Ford Enters Its Arthouse Years

Steph Willems
by Steph Willems

Nothing says “Buy a Ford!” like unhappy kids and a failed marriage, apparently.

Ford Motor Company is making waves in advertising circles — and confusing everyone else — after creating a car commercial in the form of a 16-minute short film that centers around the breakup, and sort-of reunification of an average Danish family.

The three-part film/commercial, directed by Daniel Kragh-Jacobsen for Ford of Denmark, is titled “Familien” (Danish for “family”) and features the breakup of unhappy couple Anders and Molly, and the divided family’s struggles to cope with the split.

Amidst the turmoil, Anders and Molly have to deal with the gloomy rebellion of their young son Troells (he won’t get out of the car, the little punk!) and the sudden disappearance of their teenage daughter Fiona (spoiler: the movie doesn’t get that dark).

Oh, and there’s totally a Ford Fusion that shepherds the grim-faced clan around.

Anyone who’s seen been forced to sit through an Ingmar Bergman film will recognize all the hallmarks of Scandinavian cinema: bare tree branches standing starkly against a flat-grey sky, long and mournful gazes out of a rain-flecked window, and people so filled with pent-up emotions that they might burst.

The commercial is meant to draw from the fact that Denmark has a crazy divorce rate, proving that high taxes and great transit doesn’t cure all, progressives.

Denmark’s The Local has called the ad “the most depressing car commercial ever,” while Adweek praised Ford for tackling the risky subject matter, describing it as “beautifully made, if darker than almost all car ads you’re used to.”

“Ford’s demography really is the Danish middle class, who do have the highest divorce rate in the world, said the director to Adweek. “And so we pitched this film under the banner ‘Ford. Supporting families against the odds.'”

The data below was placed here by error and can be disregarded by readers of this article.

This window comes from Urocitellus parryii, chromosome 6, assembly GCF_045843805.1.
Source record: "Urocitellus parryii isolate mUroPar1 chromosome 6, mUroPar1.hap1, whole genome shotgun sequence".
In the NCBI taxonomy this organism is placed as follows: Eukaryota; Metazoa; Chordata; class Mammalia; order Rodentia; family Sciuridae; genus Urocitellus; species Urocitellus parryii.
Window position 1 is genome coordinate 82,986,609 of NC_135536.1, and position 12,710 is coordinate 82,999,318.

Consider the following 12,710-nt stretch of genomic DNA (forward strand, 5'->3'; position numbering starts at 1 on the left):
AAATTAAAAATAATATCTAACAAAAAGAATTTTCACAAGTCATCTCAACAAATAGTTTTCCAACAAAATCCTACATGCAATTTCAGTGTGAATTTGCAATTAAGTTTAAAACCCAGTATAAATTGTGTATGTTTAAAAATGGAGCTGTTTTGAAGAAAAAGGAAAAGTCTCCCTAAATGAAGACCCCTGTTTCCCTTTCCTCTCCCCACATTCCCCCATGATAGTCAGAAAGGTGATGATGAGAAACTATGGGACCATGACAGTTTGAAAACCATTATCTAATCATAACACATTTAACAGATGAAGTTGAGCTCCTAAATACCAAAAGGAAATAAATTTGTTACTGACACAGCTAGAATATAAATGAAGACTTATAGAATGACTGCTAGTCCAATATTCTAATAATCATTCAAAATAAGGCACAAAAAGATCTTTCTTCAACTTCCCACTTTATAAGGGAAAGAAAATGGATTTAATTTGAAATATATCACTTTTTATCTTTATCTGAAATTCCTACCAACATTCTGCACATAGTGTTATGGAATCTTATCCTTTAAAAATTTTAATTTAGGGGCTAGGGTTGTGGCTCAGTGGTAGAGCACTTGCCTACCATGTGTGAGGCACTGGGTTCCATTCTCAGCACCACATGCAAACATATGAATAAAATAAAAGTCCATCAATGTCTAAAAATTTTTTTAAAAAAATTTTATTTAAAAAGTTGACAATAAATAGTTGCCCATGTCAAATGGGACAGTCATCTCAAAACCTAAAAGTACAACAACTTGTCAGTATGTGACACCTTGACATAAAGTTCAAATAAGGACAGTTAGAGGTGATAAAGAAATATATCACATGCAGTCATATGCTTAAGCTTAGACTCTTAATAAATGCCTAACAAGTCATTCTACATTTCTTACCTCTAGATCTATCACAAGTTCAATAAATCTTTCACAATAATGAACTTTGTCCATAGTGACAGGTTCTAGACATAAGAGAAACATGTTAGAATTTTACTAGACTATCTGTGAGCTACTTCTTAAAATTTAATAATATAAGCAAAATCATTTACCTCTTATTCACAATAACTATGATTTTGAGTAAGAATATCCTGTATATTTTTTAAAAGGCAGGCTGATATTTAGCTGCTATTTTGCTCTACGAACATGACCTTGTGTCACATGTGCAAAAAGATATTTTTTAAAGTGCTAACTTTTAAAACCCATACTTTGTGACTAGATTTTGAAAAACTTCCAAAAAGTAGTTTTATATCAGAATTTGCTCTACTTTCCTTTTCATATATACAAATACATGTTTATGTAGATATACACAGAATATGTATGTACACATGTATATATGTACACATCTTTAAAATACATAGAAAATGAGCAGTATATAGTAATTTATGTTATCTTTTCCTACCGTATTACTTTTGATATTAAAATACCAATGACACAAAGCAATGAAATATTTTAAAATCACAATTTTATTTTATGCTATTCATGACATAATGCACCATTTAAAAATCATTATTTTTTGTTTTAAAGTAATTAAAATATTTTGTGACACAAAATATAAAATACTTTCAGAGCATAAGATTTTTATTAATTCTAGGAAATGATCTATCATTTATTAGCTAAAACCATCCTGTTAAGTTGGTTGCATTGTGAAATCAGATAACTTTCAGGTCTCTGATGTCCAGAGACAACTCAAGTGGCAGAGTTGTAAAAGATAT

Oh, so there are different classes in Scandinavia, hmm? There goes another myth.

Now that Ford has tackled the subject of broken homes, it’s hard not to be curious about the next commercial to emerge from their Danish film vault, and whether it be R-Rated (or as they say in Denmark, all ages).

Steph Willems
Steph Willems

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  • 05lgt 05lgt on Mar 05, 2016

    I'm with adweek, this is nice. Sometimes the right thing isn't all joy all the time, but you still want to do right. It's not marketing as usual, but that's kind of why it works. As far as the writers ideology, it's clearly overcome his ability to do simple research, wrong on just about every "fact" used to support his political views. Not exactly convincing.

  • Jellybean Jellybean on Mar 06, 2016

    I agree, it's nice. I used to work in the ad business (until I came to detest it). The restraint is remarkable. It really makes you 'feel' something. It likely resonates with people from such circumstances of parents breaking up. My parents stayed together, but I do remember a time when I was the age of the young boy, the thought occurred to me, of my parents separating. It was a truly terrifying thing.

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